What made you decide that music is a thing for you?

It began when I was a child—an irresistible compulsion. I sang, played a child’s accordion my aunt gave me, and at around five years old, proudly composed a piano piece that for some reason, I called my Mexican Sonata on piano. I think is was about 90 seconds long.

Introduce us to your musical history.

A relative gave me a snare drum when I was about seven. I bashed away playing to records. Took trumpet and piano lessons. In my early teens, got a full drum after my family moved from Connecticut to Bangkok, Thailand where I joined my first band, playing parties and the like. Played a drum solo behind a fire-breathing stripper in a roller rink. Took up acoustic guitar, bass guitar, then came sitar lessons in India and Nepal. Back in the U.S, I joined what a critic later called a Folk-Baroque-Rock band, Big Lost, made an album Big Lost Rainbow, two national tours. I left to get a BFA in Film Production and spent many years producing music for 100’s of TV and radio commercials and short films, sometimes composing including with Dolly Parton for her theme park, Dollywood. I’d say I’m self-taught except I learned so much from some of LA’s best studio players and engineers. Began composing just for myself. Besides occasional work for friends who are players, now that’s all I do.

Name me your 3 favorite Albums.

Beatles’ White Album, Hendrix’s Electric Ladyland, Miles Davis’ Miles Ahead.

What was the first song you heard that steered you into a music path?

Don’t remember the song, but it was a 1960’s Louis Armstrong album. Jammed with it when I was trying to learn Trumpet.

The music industry is the hardest industry in the world to progress in. How do you feel you are doing?

For me, joy comes from composing. That and hearing from people around the world who send fan mail.

I’m seeing a lot of debate about women not feeling safe at music gigs, any thoughts on what we need to do to help?

Maybe teach adolescent boys that a woman can do so much more for a man than sex?

As you develop as an artist and develop using socials what ways do you get new ears on your music? Any tips?

There are lots of promo opportunities. Find ones that match your style.

Tell us two truths and a lie about you?

I find that in music “There are no rules, but you break them at your peril.” (Jean Luc Godard)

I try to learn everything I can about music, and everything else in this life, by reading, listening, and above all, doing.

The lie is that I’m always confident.

What’s your thought on Spotify’s monopoly on the music industry?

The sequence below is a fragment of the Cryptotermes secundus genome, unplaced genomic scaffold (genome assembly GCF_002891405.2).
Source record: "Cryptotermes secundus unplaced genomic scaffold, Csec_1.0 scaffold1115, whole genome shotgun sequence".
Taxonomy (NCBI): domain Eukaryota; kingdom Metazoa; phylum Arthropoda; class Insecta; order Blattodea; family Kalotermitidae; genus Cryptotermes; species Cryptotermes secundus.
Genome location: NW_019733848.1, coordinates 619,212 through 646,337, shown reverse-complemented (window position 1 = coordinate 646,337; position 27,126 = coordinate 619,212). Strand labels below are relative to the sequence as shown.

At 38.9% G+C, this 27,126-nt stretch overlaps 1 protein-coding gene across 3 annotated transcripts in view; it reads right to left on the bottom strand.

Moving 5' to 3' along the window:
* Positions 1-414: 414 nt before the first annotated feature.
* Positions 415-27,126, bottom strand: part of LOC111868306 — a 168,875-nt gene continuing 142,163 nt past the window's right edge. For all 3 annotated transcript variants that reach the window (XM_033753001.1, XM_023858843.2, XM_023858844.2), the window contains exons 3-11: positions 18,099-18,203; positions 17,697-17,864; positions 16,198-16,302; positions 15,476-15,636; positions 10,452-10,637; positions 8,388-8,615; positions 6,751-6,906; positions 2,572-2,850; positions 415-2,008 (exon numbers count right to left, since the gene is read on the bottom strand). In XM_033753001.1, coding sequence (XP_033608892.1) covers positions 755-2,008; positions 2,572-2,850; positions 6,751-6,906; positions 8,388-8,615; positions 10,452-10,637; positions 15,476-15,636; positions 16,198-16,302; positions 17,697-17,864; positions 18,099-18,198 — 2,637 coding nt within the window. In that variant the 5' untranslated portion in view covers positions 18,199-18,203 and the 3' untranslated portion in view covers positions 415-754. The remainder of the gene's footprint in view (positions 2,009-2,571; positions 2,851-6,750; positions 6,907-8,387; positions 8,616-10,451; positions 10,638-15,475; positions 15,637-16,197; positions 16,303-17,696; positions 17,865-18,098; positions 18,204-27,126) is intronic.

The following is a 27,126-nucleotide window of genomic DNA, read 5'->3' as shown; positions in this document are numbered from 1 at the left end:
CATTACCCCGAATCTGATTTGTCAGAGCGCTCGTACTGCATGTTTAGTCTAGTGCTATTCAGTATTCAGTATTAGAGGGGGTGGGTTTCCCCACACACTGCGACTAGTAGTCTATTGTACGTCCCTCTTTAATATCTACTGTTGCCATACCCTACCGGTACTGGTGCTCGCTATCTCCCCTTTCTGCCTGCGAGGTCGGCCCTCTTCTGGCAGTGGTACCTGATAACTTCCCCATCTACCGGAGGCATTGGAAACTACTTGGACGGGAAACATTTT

Spotify is a leader, but not sure it’s a monopoly. There are hundreds of great streaming sites around the world.

What was your worst experience on stage?

It was actually before I went on stage for a show in a huge college hall. Just before show time, I stepped outside the green room for a smoke, then found the door was locked.

Tell us something about you that you think would surprise people. 

At seventeen, I was ordained as a Buddhist priest by His Holiness the Supreme Patriarch of Thailand, and had one of the great conversations of my life with him one evening. It sounds peculiar, but it’s customary in Thailand for young men to spend a few months in the priesthood. I was on summer vacation from school.

What makes you stand out as an artist?

I freely mix genres with reckless abandon.

I hear you have new music, what can you tell us about it?

I usually work on two or three pieces at a time. The next single will probably be an EDM styled piece called Molly’s Wave that I’m mixing now.

Talk me through the thought process of your music.

As with all my music, it’s too crazy sounding to describe. I work from improvisation and so much of that goes on in my subconscious. I’m really led by only one thing, not rational thinking, but emotion.

What is the recording process like for you?

It’s always fun, except when my fingers fail me. 

What was the biggest learning curve in writing the new tunes?

Creating a piano interpretation of Bach’s hugely famous Chaconne from Partita No. 2 for Solo Violin was both euphoric and scary for me. Inspired by Itzhak Perelman’s earth-shaking recording, I worked from Bach’s autograph score, taking great liberties adding and deleting from what is, of course, a legendary piece of music.

I just felt existing piano versions didn’t capture the passion and fury of the music—or Bach, the man. Just a few years earlier, he had been jailed by an employer for insolence, nearly got in a sword fight with bassoonist he criticized harshly, ate and drank heartily, and fathered seven children with his first wife, Maria Barbara Bach. They loved to dance their feet off in the local Biergarten during their thirteen years together. She died in 1720, the same year he wrote this Chaconne. Based on historical accounts, he returned home from a business trip to find her buried in an unmarked grave.

Whether he wrote it to commemorate her death is debatable, but I couldn’t help imagining the range of emotions he must have felt standing at her grave, remembering their passionate life together, worrying about their children, and ultimately, saying farewell to her. And she to him.